32. Ha! Here in California people seem to love it! I just bought one hoping it would do well in the shade! I think it’s too cool in the San Francisco fog for it to do any damage. Please don’t cast any wicked spells on me~ I’m still learning!

  33. Send them all to me. I had a potted plant as a child that I kept alive for years. Been trying ever since I’ve been an adult to grow one indoors, and I have killed every single one….

  34. I’m a new resident of HI & guess that what I’m fighting is asparagus fern. NASTY! It took a pickax to loosen up the roots. Think I’ll try the Roundup

  35. Lol. I just found this as I was searching for a way to get rid of this awful plant once and for all. I, too, would like to curse the people who brought asparagus fern into my life. Sadly, I spoke with a horticulturist today who told me not even round up kills it.

  36. My top five least favorite plants are blackberries, privets, pyracantha,perennial morning glories and 4 O’clocks. I guess the blackberries and pyracantha would be ok on a large lot, but are a real problem in my small suburban garden. They volunteer freely, hurt like hell when you get pricked and are almost impossible to eliminate. I used to like the 4 O’clocks until I realized they produce enormous tubers that are almost impossible to remove. I’ve never really had a problem with my aspargus ferns in my South San Francisco Bay Area garden.

  37. Anyone have any trouble with – Mexican Bamboo/Japanese Knotweed? That is my enemy plant. It grows to 7 feet tall and puts out roots for about 30 feet from the plant. It flowers in the early fall and is kind of pretty. I know it is considered toxic waste in England and has to be disposed of by burying it approximately 6 feet underground. We can’t get rid of ours. We cut it off. We pull it up by it’s roots, but they always break off after you get 6 – 8 inches pulled out. You can see all of the sprouts growing on the roots. Mowing helps keep them down, but doesn’t kill them. I read that if you drop a piece on the ground it will re-sprout. Round-up didn’t do anything.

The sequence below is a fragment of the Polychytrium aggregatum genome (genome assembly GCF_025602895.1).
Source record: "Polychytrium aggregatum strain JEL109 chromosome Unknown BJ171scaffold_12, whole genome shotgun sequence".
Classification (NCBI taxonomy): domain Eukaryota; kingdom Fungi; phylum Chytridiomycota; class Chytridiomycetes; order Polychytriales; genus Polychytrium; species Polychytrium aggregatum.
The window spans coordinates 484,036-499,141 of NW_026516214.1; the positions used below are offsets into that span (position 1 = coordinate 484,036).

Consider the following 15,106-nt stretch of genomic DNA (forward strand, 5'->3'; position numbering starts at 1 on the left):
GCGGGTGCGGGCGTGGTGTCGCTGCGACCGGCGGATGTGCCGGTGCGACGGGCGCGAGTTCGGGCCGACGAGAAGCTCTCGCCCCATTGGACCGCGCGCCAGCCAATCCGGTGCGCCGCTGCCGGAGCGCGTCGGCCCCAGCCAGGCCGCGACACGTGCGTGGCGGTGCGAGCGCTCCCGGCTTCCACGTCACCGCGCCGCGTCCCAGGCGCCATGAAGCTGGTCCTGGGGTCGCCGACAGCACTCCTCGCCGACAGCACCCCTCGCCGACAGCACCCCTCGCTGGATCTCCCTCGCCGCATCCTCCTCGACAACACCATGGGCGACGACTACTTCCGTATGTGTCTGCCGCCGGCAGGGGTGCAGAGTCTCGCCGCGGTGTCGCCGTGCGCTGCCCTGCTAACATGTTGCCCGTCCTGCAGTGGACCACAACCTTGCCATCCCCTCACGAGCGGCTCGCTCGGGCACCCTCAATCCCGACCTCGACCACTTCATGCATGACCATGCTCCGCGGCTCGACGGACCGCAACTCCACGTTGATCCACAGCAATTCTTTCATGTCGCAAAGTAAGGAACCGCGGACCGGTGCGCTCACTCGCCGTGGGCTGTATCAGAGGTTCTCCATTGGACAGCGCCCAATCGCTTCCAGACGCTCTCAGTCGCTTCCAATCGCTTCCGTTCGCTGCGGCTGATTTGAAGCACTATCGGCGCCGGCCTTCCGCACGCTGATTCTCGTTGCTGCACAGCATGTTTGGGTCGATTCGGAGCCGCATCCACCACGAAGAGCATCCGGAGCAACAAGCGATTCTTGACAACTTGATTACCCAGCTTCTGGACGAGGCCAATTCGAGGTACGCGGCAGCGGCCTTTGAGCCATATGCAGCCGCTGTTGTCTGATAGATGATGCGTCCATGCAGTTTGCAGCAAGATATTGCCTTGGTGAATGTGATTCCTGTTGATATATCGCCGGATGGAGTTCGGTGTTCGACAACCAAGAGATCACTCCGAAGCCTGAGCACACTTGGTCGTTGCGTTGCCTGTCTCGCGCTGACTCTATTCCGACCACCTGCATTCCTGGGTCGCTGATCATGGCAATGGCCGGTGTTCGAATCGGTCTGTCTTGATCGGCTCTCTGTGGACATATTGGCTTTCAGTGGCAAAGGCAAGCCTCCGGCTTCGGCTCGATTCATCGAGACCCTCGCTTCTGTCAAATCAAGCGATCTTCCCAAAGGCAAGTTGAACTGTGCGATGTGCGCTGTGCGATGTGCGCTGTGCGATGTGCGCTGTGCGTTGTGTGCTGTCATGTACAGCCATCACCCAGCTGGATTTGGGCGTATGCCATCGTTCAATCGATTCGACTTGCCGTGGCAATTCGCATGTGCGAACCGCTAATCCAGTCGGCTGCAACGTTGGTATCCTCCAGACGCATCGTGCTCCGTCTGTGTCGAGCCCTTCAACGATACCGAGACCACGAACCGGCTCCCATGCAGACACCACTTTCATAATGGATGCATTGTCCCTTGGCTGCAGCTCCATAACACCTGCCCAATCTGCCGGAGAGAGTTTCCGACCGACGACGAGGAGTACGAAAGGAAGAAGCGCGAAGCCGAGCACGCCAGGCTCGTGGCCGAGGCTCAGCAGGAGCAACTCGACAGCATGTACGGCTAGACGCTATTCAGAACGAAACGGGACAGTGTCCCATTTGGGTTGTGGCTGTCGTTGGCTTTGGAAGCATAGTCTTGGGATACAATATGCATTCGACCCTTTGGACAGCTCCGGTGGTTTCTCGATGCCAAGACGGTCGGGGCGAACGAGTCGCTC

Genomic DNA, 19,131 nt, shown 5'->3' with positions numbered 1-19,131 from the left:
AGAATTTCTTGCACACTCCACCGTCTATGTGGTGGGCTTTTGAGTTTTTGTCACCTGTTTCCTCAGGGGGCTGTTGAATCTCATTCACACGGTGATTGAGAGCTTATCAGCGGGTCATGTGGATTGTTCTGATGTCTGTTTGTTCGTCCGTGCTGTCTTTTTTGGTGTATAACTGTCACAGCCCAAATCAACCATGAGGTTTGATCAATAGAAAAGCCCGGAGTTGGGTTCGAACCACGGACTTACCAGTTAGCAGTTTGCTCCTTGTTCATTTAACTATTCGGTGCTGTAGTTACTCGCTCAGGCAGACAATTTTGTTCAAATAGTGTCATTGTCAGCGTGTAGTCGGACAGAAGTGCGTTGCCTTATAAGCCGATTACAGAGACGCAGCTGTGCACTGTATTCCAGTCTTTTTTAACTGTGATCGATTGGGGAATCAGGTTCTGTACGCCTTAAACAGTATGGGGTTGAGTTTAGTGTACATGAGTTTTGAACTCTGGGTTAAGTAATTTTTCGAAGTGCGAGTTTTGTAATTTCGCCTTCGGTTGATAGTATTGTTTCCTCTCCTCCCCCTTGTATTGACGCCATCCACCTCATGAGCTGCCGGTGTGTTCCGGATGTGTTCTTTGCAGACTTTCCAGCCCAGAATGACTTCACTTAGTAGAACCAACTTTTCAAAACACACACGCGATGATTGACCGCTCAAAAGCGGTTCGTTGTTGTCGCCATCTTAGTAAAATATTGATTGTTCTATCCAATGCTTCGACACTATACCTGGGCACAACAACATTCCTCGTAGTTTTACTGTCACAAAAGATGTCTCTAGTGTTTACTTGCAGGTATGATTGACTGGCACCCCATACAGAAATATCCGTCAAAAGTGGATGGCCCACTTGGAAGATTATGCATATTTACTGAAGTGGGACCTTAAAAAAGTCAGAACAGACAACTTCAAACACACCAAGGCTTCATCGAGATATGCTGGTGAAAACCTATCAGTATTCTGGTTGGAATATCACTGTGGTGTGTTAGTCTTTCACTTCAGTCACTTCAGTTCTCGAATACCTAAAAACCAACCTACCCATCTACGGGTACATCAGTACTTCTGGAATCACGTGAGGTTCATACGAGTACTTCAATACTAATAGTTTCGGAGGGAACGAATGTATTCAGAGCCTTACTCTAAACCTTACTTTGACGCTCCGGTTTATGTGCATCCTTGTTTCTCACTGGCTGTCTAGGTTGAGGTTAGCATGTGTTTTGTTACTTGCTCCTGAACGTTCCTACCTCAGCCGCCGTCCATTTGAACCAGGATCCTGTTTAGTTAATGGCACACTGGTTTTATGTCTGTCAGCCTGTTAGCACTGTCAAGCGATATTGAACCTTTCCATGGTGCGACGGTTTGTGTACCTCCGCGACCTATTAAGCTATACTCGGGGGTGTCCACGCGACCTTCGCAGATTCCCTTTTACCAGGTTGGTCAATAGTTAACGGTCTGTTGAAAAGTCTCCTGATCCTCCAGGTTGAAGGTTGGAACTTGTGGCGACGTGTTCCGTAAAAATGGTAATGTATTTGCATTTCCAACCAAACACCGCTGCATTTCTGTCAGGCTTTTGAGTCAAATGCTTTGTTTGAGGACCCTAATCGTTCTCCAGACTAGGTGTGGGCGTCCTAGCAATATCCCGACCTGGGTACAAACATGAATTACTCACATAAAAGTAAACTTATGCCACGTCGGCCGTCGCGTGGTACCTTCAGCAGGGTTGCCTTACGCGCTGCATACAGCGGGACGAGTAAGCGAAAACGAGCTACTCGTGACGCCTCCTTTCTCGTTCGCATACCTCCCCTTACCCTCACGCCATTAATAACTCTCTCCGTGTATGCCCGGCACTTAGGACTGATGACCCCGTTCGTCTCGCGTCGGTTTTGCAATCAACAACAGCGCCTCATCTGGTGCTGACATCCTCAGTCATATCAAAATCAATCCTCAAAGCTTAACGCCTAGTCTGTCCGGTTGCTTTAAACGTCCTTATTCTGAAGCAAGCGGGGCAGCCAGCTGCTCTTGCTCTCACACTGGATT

Anyone have any tips to kill it?

  38. @Anon: Sorry, we don’t have any experience with Japanese Knotweed. Sounds like a bitch. This is an old post, so it won’t get a lot of traffic, but maybe someone with experience will chime in.

    All I can think of is out competing it by planting something even more vigorous, yet more desirable, in the area to choke it out. But yep, it might just send out runners… argh.

    One thing we do whenever we have a plant problem is search “extension services” and “plant name” — the universities are usually the best source of information for plant problems.

  39. Asparagus s. You quote:…whose virtues have not been discovered? False. The best remedy for cold sore (shingles,a viral entity). Make an alcoholic extract by macerating the fresh plant (collected at midday; be careful when cutting the stem (thorns!. Good luck!

  40. Actually I LOVE this aspargus fern. I think it is the most beautiful of all of them. The only thing I don’t like is the thorns. I am trying to bring to prime one that my daughter neglected. It needs to be transplanted into a larger pot and I am trying to find info on how to do it with no gloves! When she had it, it was huge. Like 3 and a half ft wide by 4 ft tall. but she didn’t heed my warnings and transplant it and when early summer happened she set it outside in the full sun and it almost died. I pruned it but it needs to be transplanted now.